Step 3 - We combine everything.

Final Logic - (BOOL[1] AND BOOL[2] AND NOT(BOOL[3])) OR ((BOOL[4] OR NOT(BOOL[6])) AND BOOL[5])

**Structured Text Expression**

BOOL[7] [:=] (BOOL[1] AND BOOL[2] AND NOT(BOOL[3])) OR ((BOOL[4] OR NOT(BOOL[6])) AND BOOL[5])

## Working with Boolean Operators

In ladder logic, we have access to multiple mathematical expressions and operators that allow us to easily evaluate expressions. Instructions such as GRT, LES, LIM, NEQ, and more are commonplace in ladder logic programs. However, **these instructions aren't available in Structured Text**. How can we evaluate such comparisons? The answer is through an expression equivalent to what one would use in a CMP Instruction.

It's much easier to learn by example, so let's see a few expressions in structured text and discuss what they evaluate to.

BOOL[1] := DINT[0] > 100; - Is equivalent to a GRT instruction that will set a BOOL[1] OTE once the value stored in the DINT[0] register exceeds 100.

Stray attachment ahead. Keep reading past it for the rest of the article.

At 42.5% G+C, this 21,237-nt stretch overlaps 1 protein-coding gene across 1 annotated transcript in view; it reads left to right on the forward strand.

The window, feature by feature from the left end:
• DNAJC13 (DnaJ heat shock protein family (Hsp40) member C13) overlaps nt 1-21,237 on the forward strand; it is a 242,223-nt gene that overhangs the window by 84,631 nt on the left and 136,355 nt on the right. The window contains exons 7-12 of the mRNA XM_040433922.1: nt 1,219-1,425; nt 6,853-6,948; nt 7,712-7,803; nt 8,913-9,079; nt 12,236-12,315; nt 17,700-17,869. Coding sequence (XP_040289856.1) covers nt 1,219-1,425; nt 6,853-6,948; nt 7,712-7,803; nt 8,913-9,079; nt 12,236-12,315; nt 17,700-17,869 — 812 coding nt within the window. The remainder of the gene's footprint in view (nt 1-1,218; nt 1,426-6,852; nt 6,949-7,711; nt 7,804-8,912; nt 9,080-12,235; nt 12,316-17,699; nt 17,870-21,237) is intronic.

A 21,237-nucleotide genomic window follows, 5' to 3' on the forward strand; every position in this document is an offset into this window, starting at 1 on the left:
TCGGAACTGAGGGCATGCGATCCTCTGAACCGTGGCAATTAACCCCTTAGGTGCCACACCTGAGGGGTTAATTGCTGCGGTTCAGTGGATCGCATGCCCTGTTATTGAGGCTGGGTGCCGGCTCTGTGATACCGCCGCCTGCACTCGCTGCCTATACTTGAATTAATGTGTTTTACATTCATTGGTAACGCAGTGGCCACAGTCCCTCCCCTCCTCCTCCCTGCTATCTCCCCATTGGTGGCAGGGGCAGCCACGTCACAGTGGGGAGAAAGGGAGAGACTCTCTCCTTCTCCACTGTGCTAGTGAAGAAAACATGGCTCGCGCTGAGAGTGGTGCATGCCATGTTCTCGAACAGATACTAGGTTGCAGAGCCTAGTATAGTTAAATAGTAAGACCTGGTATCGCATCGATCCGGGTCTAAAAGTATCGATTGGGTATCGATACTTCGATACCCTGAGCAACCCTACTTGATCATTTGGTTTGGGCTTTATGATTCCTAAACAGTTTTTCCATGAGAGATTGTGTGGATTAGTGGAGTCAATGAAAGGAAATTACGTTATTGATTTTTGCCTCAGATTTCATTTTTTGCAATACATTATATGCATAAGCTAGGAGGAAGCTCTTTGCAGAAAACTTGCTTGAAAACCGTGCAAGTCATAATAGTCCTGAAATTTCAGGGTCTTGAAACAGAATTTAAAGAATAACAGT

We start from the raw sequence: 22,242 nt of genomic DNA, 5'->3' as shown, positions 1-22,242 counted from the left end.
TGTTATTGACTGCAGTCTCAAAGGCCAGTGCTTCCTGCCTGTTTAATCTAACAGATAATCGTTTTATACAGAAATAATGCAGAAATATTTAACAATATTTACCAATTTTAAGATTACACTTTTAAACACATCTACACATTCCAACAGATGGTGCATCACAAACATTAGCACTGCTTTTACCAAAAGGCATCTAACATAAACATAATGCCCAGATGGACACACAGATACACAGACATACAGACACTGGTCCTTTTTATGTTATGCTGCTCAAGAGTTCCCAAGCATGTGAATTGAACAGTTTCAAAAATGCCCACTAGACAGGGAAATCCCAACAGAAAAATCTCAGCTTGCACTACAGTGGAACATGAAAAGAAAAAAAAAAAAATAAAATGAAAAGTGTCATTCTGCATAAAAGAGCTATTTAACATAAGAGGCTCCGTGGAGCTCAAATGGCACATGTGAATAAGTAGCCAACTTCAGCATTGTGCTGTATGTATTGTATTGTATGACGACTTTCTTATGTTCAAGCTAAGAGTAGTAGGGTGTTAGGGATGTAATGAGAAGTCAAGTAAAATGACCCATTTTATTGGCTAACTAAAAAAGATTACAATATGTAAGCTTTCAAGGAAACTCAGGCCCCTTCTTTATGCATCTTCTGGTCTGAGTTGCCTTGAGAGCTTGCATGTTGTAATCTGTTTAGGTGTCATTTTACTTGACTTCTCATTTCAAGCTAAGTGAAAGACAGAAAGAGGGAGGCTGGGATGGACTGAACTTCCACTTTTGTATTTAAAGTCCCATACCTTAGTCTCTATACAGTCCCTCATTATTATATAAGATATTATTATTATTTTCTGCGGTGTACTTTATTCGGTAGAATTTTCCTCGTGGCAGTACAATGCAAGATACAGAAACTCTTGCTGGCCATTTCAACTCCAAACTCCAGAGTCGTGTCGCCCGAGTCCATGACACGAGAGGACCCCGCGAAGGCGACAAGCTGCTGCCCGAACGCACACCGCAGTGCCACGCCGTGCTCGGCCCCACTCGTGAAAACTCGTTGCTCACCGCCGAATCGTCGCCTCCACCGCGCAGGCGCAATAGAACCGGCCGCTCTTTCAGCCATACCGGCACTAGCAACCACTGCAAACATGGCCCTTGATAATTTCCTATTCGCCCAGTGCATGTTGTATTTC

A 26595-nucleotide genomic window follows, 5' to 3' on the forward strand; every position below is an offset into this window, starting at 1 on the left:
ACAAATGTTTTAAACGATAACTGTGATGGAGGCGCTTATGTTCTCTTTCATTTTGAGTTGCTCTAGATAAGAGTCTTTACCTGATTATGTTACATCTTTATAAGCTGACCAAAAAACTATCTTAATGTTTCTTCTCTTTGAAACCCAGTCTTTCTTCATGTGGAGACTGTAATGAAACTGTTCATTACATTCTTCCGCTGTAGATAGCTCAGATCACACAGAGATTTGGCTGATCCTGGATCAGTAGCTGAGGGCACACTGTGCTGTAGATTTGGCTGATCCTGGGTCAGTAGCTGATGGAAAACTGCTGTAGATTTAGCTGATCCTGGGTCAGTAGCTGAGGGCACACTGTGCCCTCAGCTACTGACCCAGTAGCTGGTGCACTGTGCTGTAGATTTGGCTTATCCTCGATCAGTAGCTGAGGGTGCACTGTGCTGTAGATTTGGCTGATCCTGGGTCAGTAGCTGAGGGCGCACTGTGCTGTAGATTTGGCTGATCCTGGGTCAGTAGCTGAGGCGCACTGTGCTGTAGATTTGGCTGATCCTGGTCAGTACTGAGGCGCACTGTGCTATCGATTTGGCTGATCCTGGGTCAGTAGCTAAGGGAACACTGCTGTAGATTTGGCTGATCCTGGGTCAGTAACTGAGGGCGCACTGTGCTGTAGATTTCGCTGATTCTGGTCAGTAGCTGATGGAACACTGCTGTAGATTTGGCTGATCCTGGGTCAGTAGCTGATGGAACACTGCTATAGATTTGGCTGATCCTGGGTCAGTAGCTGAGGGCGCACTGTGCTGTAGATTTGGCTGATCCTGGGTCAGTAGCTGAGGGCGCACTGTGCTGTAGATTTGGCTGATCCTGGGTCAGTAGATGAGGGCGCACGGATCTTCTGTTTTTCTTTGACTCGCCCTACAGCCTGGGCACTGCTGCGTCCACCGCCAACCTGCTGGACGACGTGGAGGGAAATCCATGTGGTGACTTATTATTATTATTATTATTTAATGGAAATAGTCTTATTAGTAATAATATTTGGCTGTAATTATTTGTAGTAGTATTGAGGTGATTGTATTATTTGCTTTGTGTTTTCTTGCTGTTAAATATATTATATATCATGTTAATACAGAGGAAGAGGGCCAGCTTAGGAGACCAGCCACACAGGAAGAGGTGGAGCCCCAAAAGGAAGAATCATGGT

BOOL[1] := DINT[0] + 10 < 567; - Is the equivalent of a LES expression that evaluates to true when DINT[0] + 10 is less than 567.

You may only use a single operator within a structured text expression. Therefore, **in order to achieve the effect of a LIM instruction we had in ladder logic, you'll have to evaluate the expressions separately** and then combine them through logic.

## Conclusion

Working with structured text operators is similar to what you would see in other programming languages. However, the transition may seem challenging when the user was only exposed to ladder logic. With the examples we've covered in our tutorial, the transition should be much simpler. It's important to memorize the different operators you're used to implement through ladder logic rung structures.

The mathematical comparators aren't available in structured text programming. The users are required to use expressions that evaluate to a "HIGH" or "LOW" based on a condition. Through the use of such expressions, programmers can achieve any of the outcomes of the mathematical instructions available in ladder logic.